Pasar Seni Central Market
Jalan Alor is where you go for Malaysian food, but Pasar Seni is where you go for Malaysian design. Sitting inside a gorgeous sky-blue, Art Deco building is the Central Market: more than 300 individual shops selling old-school batik prints, woven tapestries, modern art, handicrafts and prints. There’s even a Malacca-style ‘Jonker Street’ inside. Think of it like New York’s SoHo Flea Market... but sweatier.
Banyan Tree KL
KL went through a bit of a rooftop revolution in 2018. Rooftop bars were suddenly sprouting everywhere. But if you have to pick one, make it Vertigo at KL Banyan Tree. It’s the city’s tallest hotel rooftop bar, sitting among the clouds on level 59. Grab a seat at the front bar or out on the balcony, order some shaken fruit margaritas, and soak up views of KL Tower and Petronas Twin Towers. Not a bad way to round out your KL adventure.
Ok so this requires a short drive but it’s totally worth it. Located just 13kms north of KL lies the Batu Caves. Set in a limestone hill, this 100-year-old temple is absolutely break-taking. Cathedral Cave, the largest cavern in Batu Caves, houses several Hindu shrines beneath its 100-metre-high arched ceiling (trust us, it’s worth climbing 272 steps for). At the top you’ll also spot loads of cheeky monkeys hanging around the 400-million-year-old rock formations. At the foot of Batu Hill are two other temples you’ll want to check out–the Art Gallery Cave and Museum Cave—all of which have loads of stunning Hindu statues and paintings. This is absolutely one of the best things to do in Kuala Lumpur.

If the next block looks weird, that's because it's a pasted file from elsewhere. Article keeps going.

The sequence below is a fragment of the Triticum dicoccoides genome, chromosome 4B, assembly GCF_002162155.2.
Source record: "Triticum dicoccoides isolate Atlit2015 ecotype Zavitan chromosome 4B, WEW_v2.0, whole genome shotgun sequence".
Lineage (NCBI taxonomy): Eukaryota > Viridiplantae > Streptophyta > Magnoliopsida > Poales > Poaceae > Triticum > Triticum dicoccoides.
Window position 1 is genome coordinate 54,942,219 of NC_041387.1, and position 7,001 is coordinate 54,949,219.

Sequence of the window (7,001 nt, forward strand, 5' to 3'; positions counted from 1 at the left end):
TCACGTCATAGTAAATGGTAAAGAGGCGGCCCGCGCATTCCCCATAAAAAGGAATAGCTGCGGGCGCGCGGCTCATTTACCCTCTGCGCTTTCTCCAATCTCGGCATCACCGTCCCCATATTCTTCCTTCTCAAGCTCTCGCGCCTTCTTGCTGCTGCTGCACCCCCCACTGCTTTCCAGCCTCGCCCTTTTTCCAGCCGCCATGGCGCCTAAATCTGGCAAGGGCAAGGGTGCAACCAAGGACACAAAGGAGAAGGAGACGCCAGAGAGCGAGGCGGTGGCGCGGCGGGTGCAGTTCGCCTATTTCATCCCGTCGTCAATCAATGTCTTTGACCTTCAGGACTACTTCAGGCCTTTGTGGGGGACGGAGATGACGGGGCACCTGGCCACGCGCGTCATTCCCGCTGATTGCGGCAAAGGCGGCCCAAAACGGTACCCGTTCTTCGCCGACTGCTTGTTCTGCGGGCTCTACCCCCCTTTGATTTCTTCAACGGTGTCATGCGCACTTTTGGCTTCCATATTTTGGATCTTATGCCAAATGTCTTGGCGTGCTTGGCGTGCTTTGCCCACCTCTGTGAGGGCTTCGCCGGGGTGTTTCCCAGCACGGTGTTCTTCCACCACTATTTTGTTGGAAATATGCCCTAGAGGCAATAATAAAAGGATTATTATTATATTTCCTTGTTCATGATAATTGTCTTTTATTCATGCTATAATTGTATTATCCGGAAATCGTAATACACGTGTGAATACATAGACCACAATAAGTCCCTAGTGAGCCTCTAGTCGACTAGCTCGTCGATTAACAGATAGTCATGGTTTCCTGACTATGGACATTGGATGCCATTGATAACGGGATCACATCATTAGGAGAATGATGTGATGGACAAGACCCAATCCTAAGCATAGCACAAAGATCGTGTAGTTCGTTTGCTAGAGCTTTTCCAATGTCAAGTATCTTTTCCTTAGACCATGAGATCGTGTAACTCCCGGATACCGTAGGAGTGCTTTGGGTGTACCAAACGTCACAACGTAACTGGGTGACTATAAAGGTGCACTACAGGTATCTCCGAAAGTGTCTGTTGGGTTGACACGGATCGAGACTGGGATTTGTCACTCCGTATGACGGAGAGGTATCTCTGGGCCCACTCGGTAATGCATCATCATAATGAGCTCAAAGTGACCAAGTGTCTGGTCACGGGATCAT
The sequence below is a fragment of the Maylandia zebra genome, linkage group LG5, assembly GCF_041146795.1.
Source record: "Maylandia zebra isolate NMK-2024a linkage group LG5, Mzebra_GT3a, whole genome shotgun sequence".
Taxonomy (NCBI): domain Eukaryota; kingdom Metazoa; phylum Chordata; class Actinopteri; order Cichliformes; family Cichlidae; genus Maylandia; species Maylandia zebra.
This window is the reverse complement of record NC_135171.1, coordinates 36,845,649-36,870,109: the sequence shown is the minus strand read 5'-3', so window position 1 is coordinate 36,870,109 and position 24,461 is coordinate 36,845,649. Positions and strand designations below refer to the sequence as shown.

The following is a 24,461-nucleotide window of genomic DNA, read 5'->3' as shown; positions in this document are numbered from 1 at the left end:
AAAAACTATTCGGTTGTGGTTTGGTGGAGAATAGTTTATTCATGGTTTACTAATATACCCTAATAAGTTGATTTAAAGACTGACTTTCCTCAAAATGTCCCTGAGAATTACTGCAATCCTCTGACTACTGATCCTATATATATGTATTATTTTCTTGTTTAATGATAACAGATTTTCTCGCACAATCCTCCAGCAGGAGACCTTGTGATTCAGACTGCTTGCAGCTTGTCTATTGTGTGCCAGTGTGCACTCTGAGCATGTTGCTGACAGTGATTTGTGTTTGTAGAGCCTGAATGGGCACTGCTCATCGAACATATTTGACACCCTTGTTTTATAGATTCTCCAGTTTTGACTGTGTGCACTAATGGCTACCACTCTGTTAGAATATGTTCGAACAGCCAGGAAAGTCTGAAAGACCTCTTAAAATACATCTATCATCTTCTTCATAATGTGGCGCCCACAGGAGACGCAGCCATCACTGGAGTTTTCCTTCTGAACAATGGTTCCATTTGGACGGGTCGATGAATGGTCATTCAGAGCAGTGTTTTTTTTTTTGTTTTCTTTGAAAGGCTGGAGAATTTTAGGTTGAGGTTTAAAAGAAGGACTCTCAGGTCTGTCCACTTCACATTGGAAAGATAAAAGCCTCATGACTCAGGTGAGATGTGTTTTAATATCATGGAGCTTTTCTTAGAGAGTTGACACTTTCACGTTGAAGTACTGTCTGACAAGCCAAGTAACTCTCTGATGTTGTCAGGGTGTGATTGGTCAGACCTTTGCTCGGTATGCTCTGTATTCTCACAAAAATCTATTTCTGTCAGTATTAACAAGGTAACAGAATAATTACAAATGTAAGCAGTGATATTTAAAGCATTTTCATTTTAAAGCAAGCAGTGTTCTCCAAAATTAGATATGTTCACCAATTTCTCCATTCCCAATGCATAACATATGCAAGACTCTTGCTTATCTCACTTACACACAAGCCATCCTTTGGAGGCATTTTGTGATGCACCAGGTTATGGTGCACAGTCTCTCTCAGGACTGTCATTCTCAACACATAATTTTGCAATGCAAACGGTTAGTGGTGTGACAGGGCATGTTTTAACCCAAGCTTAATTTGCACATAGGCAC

KL Butterfly Park
KL looks like a concrete metropolis from the outside, but when you start exploring, you stumble on these little pockets of wilderness. Or at least man-made wilderness. KL Butterfly Park is the biggest butterfly garden in the world, home to 5000 butterflies spread over 80,000 square feet of indoor tropical jungle. Make sure to lower your eyes from time to time: beneath your feet there’s a network of waterways, filled with Japanese koi and freshwater turtles.
The perfect example of Malaysia mix of cultures, make sure you take some time to visit Brickfields, also known as Little India. Once a quiet residential neighbourhood, Brickfields is now buzzing day and night. Running from Jalan Travers to Jalan Tun Sambathan the streets are lined with brightly coloured buildings, Bollywood music blasts from speakers, local boutiques sell the most incredible saris and of course, there’s loads of delicious Indian restaurants.
KL Forest Eco Park
Speaking of weird wilderness pockets, smack bang in the middle of KL’s cityscape, there’s this place: the Forest Eco Park. It’s the last remaining pocket of one of the oldest rainforests on Earth, protected from city planning and urban development (it was technically gazetted in 1906). Entry to the Eco Park is free, and anyone can wander through its 9.4 hectares of tropical hardwood forest, surrounded by clicking insects and bird calls. Just FYI, it’s also known as Bukit Nanas (Pineapple Hill).
Once you've ticked these off the list, take or roadie or a short flight to neighbouring Singapore.
Image Credit: Taylor Simpson, Sean Ong, Job Savelsberg, Mahdiar Mahmoodi, Azlan Baharudin